Oedipus Rex, being a story about fate, starts even before the opening lines of the play; the end has, essentially, already been written. However, within the arc of the play, the most impactful event was when Creon returns from his encounter with the Oracle to reveal his findings in regards to the plague that rules over Thebes and the cure to it. This event leads to Oedipus figuring out his heritage and also ushers in the main conflict, which is Oedipus’ quest to discover the murderer of the former king, Lauis (Sophocles 4-5). The most memorable event happens just after Creon reveals the solution to the plague to Oedipus and suggests that Oedipus may, in fact, be Lauis’ murderer. Oedipus accuses Creon of conspiring against him and demands that Creon is not banished or arrested for his alleged conspiracy, but killed. Jocasta comes to the rescue and calms them down while mediating their disagreement (Sophocles 14-18).

The three most influential characters in the play are Oedipus, Creon, and Jocasta. Oedipus, whom the play is named after, is the king of Thebes and the son as well as the husband of Jocasta. He can be harsh as seen in his conversation with Creon: “ No. I want you to die, not just run off—so I can demonstrate what envy means” (Sophocles 17). But he also has integrity and is a very determined man. So much so that he will “do everything [he] can” to get rid of the “polluting stain” which is ironically him. He does end up banishing himself and staying true to his word (Sophocles 5).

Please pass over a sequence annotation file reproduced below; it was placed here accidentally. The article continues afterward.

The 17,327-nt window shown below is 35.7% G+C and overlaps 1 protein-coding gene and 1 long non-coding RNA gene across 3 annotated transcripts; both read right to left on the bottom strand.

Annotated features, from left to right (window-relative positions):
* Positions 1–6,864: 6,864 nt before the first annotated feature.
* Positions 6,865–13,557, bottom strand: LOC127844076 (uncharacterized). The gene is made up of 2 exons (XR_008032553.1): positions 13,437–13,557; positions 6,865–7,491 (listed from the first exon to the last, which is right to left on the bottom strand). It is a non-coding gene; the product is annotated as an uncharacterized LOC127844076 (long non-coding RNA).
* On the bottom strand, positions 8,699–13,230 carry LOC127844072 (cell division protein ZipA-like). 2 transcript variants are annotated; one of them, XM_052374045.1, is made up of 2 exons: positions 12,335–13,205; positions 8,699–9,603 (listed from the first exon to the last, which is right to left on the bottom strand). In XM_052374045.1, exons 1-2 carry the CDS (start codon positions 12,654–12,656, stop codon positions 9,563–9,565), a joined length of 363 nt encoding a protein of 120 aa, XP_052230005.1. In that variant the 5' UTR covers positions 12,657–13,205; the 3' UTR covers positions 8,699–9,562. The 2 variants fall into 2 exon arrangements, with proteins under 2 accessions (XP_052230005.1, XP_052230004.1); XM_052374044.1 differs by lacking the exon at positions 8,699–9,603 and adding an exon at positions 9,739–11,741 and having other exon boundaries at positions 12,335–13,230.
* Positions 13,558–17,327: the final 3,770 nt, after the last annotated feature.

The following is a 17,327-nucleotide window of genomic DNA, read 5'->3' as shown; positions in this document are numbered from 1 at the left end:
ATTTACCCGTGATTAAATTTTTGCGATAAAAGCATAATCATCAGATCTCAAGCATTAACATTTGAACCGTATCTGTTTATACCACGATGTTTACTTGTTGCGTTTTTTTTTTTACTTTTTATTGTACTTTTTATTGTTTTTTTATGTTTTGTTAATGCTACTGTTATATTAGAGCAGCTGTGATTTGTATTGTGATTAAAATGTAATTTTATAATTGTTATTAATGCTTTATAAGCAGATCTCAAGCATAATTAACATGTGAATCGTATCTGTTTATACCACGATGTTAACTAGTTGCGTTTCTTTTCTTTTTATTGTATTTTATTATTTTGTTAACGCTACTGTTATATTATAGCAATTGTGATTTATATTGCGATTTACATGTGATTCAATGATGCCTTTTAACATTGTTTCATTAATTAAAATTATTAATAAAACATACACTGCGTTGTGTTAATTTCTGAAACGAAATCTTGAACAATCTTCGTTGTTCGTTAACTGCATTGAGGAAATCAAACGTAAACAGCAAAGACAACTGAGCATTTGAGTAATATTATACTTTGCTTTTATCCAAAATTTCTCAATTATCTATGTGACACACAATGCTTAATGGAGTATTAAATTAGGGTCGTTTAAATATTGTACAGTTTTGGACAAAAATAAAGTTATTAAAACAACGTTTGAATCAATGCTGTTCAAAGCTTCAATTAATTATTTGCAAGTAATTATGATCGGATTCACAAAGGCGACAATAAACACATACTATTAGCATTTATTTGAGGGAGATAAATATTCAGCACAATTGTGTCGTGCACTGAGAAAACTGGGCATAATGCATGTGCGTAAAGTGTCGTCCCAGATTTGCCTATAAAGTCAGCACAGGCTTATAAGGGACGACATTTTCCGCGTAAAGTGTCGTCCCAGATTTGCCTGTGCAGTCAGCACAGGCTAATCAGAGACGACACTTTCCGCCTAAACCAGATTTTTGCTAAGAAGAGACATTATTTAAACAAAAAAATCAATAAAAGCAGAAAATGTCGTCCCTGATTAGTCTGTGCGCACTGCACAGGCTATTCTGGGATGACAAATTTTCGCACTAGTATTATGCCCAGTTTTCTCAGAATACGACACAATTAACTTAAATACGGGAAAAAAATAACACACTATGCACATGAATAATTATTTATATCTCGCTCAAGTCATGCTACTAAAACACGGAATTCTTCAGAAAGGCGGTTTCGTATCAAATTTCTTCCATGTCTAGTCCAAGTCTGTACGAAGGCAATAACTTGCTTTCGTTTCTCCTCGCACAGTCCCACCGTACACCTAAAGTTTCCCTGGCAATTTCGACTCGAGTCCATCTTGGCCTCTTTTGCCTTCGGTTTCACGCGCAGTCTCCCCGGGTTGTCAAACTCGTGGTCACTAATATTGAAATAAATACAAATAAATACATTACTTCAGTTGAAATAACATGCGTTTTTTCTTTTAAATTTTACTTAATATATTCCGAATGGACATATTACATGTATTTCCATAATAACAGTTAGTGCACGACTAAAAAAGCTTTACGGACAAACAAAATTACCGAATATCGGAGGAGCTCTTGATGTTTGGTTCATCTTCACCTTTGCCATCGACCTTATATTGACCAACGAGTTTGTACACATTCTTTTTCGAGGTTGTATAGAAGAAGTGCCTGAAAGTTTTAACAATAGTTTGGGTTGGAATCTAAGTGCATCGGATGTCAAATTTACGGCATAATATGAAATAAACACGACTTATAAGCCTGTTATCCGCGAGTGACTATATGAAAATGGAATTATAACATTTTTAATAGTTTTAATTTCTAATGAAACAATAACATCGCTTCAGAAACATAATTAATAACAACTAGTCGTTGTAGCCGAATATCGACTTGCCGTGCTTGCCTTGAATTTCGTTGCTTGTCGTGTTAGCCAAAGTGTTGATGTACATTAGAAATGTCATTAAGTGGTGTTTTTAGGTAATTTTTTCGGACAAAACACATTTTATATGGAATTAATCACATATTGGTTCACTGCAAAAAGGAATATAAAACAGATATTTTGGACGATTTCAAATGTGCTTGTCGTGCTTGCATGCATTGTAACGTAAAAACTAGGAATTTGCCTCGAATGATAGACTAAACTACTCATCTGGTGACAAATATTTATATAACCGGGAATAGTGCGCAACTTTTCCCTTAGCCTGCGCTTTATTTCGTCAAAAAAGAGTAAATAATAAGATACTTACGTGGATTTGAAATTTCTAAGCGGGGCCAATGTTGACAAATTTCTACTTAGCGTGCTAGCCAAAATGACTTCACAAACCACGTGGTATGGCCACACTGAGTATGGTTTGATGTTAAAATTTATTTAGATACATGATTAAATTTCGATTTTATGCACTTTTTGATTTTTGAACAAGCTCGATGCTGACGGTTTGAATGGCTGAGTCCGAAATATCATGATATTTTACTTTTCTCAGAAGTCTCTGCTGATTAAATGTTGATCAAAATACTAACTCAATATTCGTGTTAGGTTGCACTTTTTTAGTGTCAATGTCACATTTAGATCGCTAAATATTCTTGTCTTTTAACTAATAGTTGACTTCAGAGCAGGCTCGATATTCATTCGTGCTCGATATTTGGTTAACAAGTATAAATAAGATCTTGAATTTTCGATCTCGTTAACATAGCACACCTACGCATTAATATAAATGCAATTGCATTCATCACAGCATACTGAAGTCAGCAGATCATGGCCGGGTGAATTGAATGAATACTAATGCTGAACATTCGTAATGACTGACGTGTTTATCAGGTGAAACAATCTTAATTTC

Jocasta is Oedipus’ wife and mother. She is a wise woman who tells Oedipus to calm down and “for the sake of the gods, trust [Creon] in this,” referring to Creon’s accusation that Oedipus may be the murderer (Sophocles 17). She’s also inquisitive and objective, as she listens to both Creon’s, her brother’s, and Oedipus’, her husband’s, point of view before coming to a conclusion on the matter at hand. Creon is Jocasta’s brother and Oedipus’ senior advisor (Sophocles 22). He is helpful towards Oedipus when he is vulnerable and asking Creon to banish him and he abides by his wishes (Sophocles 37). Creon is an eager man whose honesty helped him reason with Oedipus as Oedipus declared him a traitor. Creon objects that “for now [he] gets everything [he] wants from [Oedipus], but without the fear… how can being a king be sweeter to [him] than royal power without anxiety (Sophocles 16)”? His honesty helps him in getting his life spared.